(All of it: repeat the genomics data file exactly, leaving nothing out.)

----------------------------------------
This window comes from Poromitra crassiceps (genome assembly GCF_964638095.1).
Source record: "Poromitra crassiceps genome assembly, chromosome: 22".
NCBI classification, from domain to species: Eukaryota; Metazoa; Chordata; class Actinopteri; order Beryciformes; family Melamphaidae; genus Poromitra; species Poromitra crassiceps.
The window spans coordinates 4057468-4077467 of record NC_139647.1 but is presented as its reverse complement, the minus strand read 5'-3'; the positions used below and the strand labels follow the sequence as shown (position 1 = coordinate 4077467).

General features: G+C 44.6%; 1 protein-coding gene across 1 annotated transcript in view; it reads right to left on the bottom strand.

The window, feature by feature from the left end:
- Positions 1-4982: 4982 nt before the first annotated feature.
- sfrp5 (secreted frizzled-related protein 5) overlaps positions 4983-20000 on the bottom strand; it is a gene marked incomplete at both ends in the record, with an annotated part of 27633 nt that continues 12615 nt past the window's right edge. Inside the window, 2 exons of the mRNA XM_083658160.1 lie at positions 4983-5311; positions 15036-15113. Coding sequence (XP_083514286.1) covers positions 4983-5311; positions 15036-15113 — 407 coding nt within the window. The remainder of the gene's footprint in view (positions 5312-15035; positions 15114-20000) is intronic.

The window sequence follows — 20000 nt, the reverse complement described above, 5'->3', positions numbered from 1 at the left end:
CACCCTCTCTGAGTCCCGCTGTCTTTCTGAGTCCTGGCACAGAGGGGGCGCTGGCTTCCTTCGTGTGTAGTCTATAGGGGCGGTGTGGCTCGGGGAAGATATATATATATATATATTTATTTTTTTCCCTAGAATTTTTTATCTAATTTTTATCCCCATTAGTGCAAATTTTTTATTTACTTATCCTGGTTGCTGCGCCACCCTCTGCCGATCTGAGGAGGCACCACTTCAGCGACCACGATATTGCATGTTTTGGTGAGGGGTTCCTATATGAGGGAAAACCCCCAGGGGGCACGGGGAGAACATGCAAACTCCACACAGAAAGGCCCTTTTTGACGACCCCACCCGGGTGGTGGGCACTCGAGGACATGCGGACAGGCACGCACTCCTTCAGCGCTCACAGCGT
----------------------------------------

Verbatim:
This window comes from Poromitra crassiceps (genome assembly GCF_964638095.1).
Source record: "Poromitra crassiceps genome assembly, chromosome: 22".
NCBI classification, from domain to species: Eukaryota; Metazoa; Chordata; class Actinopteri; order Beryciformes; family Melamphaidae; genus Poromitra; species Poromitra crassiceps.
The window spans coordinates 4057468-4077467 of record NC_139647.1 but is presented as its reverse complement, the minus strand read 5'-3'; the positions used below and the strand labels follow the sequence as shown (position 1 = coordinate 4077467).

General features: G+C 44.6%; 1 protein-coding gene across 1 annotated transcript in view; it reads right to left on the bottom strand.

The window, feature by feature from the left end:
- Positions 1-4982: 4982 nt before the first annotated feature.
- sfrp5 (secreted frizzled-related protein 5) overlaps positions 4983-20000 on the bottom strand; it is a gene marked incomplete at both ends in the record, with an annotated part of 27633 nt that continues 12615 nt past the window's right edge. Inside the window, 2 exons of the mRNA XM_083658160.1 lie at positions 4983-5311; positions 15036-15113. Coding sequence (XP_083514286.1) covers positions 4983-5311; positions 15036-15113 — 407 coding nt within the window. The remainder of the gene's footprint in view (positions 5312-15035; positions 15114-20000) is intronic.

The window sequence follows — 20000 nt, the reverse complement described above, 5'->3', positions numbered from 1 at the left end:
CACCCTCTCTGAGTCCCGCTGTCTTTCTGAGTCCTGGCACAGAGGGGGCGCTGGCTTCCTTCGTGTGTAGTCTATAGGGGCGGTGTGGCTCGGGGAAGATATATATATATATATATTTATTTTTTTCCCTAGAATTTTTTATCTAATTTTTATCCCCATTAGTGCAAATTTTTTATTTACTTATCCTGGTTGCTGCGCCACCCTCTGCCGATCTGAGGAGGCACCACTTCAGCGACCACGATATTGCATGTTTTGGTGAGGGGTTCCTATATGAGGGAAAACCCCCAGGGGGCACGGGGAGAACATGCAAACTCCACACAGAAAGGCCCTTTTTGACGACCCCACCCGGGTGGTGGGCACTCGAGGACATGCGGACAGGCACGCACTCCTTCAGCGCTCACAGCGT